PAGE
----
Improvisational Theater for Kids: What to Know

June 6, 2019
Improvisational theater is a fun activity for kids that helps them develop a wide range of skills and abilities. In addition, it helps them achieve goals in an entertaining way.

Improvisational theater for kids can serve as a powerful educational and developmental tool. Beyond teaching them about theater and acting, the improvisational techniques they learn can act as a valuable resource when applied to daily life.

Acting and improvising in the classroom and elsewhere stimulates kids’ creativity. It promotes thinking skills and using the body as a means of expression.

Improvisation is at the heart of all artistic creation. Using this technique, children can explore a world of possibilities while learning about their surroundings, their classmates, and themselves.

Ultimately, improvisational theater involves playing a game with specific rules. Through this game, kids get to immerse themselves in emotions, feelings, and reality. To improvise is to focus on the “here and now” and as such can be understood as an exercise in mindfulness.

Improvisational theater for kids

The main objective of improvisational exercises for children is learning to improvise, but there are others as well. In this article, we’ll take a look at other important goals for each exercise.

It’s essential to remind children that, while they’re improvising, the important thing is to “let go.” This allows them to understand that, sometimes, you have to be able to not overthink things and simply let them happen.

Children acting

Group improvisation with music

  • Number of kids: you’ll need at least four children in the group.
  • Ages: four and up.
  • Recommended duration: five minutes. If there are more children in the group, more time will be needed.
  • Improvisation goals: developing bodily expression through music. Recreating and exploring musical rhythms with the body. Letting oneself be carried away by the music. Observing others and focusing.

Put on a lively song and form a circle with the kids. First, encourage them to follow our movements. Start by making simple and repetitive movements to the rhythm of the music and have the kids imitate you.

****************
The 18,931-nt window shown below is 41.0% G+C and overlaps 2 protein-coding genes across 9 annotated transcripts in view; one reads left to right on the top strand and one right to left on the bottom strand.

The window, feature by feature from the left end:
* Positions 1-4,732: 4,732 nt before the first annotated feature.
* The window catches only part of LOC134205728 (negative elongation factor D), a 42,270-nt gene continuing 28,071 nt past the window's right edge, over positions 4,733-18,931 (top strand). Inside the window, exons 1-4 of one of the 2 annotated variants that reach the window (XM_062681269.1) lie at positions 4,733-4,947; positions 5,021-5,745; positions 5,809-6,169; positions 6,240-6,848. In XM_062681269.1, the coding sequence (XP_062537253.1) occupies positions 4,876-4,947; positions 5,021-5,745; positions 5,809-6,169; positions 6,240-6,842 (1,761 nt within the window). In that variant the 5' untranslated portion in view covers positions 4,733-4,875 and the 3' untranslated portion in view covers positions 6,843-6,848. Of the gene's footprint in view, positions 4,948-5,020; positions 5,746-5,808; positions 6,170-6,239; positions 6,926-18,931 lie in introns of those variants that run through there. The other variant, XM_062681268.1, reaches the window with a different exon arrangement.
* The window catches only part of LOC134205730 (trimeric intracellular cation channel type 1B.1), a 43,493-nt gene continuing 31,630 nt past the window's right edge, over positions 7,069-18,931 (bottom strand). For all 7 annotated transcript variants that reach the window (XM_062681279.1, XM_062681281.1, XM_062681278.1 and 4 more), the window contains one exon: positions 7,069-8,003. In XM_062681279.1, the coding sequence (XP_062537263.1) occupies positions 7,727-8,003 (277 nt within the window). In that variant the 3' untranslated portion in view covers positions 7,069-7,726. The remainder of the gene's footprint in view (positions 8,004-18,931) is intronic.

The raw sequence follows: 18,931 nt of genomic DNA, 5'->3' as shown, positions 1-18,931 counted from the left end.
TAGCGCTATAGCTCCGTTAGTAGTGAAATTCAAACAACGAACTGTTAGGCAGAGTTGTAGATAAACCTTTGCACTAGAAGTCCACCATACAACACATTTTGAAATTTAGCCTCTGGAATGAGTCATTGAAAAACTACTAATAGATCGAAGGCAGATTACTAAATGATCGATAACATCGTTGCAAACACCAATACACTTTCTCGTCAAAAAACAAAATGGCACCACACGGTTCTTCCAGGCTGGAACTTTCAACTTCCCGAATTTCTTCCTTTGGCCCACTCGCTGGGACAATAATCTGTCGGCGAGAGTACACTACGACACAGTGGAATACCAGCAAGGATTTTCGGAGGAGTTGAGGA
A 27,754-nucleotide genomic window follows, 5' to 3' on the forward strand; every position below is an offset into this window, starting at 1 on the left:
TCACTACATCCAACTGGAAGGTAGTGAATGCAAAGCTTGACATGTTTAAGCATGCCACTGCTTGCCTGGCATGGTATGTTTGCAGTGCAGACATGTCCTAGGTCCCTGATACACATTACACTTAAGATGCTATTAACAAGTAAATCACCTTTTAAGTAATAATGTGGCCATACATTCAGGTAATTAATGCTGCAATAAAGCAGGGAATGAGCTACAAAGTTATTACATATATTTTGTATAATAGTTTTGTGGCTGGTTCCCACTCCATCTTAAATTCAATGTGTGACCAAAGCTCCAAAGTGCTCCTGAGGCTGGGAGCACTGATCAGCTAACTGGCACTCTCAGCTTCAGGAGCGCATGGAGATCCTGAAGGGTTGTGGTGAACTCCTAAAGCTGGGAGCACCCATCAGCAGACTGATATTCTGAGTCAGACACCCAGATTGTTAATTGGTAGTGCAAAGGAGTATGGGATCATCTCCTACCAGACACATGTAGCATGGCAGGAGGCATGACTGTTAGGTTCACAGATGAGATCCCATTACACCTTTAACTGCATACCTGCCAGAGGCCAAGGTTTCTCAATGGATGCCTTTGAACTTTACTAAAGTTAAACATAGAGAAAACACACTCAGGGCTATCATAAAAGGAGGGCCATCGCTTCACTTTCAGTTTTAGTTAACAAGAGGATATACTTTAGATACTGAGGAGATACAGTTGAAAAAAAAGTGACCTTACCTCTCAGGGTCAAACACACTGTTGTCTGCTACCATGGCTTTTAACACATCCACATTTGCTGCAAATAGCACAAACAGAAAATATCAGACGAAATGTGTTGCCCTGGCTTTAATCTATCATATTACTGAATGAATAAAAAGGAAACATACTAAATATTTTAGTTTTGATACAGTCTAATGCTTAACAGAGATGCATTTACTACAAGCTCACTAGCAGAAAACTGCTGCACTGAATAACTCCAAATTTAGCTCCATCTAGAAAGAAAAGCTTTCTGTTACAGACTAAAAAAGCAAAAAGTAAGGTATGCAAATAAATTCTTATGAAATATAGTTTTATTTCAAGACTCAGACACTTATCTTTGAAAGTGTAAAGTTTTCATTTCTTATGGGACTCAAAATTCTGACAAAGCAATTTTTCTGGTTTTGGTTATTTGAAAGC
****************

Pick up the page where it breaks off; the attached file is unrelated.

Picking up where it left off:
Next, the children take turns performing a movement (also to the rhythm of the music) and the others have to imitate it. Guide the exercise by pointing out the child who is taking the lead.

If they find themselves blocked, remind them that the important thing is to improvise, not to think too much, and get carried away by the music.

Improvisational theater for kids: exploring the space

  • Number of kids: you’ll need at least four or five children in the group.
  • Ages: six and up.
  • Recommended duration: 10 minutes. If there are more children, you’ll need more time.
  • Improvisation goals: paying attention to one’s physical and emotional state. Connecting with others. Expressing one’s own emotions while discovering those of others.

Instruct the children to walk through the whole stage space with some basic rules. They should try to occupy the entirety of the space. They should remain equidistant from one another, meaning that there shouldn’t be large gaps between them, nor should they be grouped too closely together.

As they walk through the space, narrate what they should be doing. Here are some of the guidelines:

  • Walk in silence, looking only at yourself and observing how you feel while being careful not to collide with any of your peers.
  • Keep walking and start to make eye contact with others. Think about how you feel and what provokes our eye contact with others.
  • When the children hear a clap, they should greet the partner nearest to them. Start with a brief greeting and each time the greeting will become more lively.
  • Add in emotional situations to be acted out, such as walking while happy, sad, angry, or afraid.

The static scene

  • Number of kids: you’ll need at least four children in the group.
  • Ages: six and up.
  • Recommended duration: between 15 and 20 minutes. If there are more kids, you’ll need more time.
  • Improvisation goals: working in silence. Creating your own characters and a group scene. Learning to observe and go beyond appearances. Connecting with others and reaching agreements. Working with bodily expression.

Divide the children into groups. If there are more children to be included in the activity, you can form more than two groups.

Kids on stage

This activity consists of working in groups to create a static scene, something like a 3-D photo. While one group creates its picture, the other kids should remain silent with their backs turned. Once the image has been completed, the other children turn around and silently observe it.

In order to create the static scene, the group needs to decide who will play which character, the story they want to portray, and which action each of them will be performing in the image.

After observing the image for a little while, the other children should raise their hands and offer guesses as to what they’re seeing. They can guess who the characters are, what they’re doing, and what’s going on in the overall scene.

Lastly, give the children forming the image a cue to bring the scene to life by starting to move. They can then explain what was happening in the scene and compare it to what the actors were going for, and what it looked like to the others.

In conclusion…

Finally, it’s important to remember that in improvisational theater for kids, it’s essential to emphasize mindfulness and the importance about thinking about one’s classmates.

The students should also be taught to be as generous with themselves as they are with others. There is no place for judgment. Ultimately, the goal is to let them be carried away by these new sensations.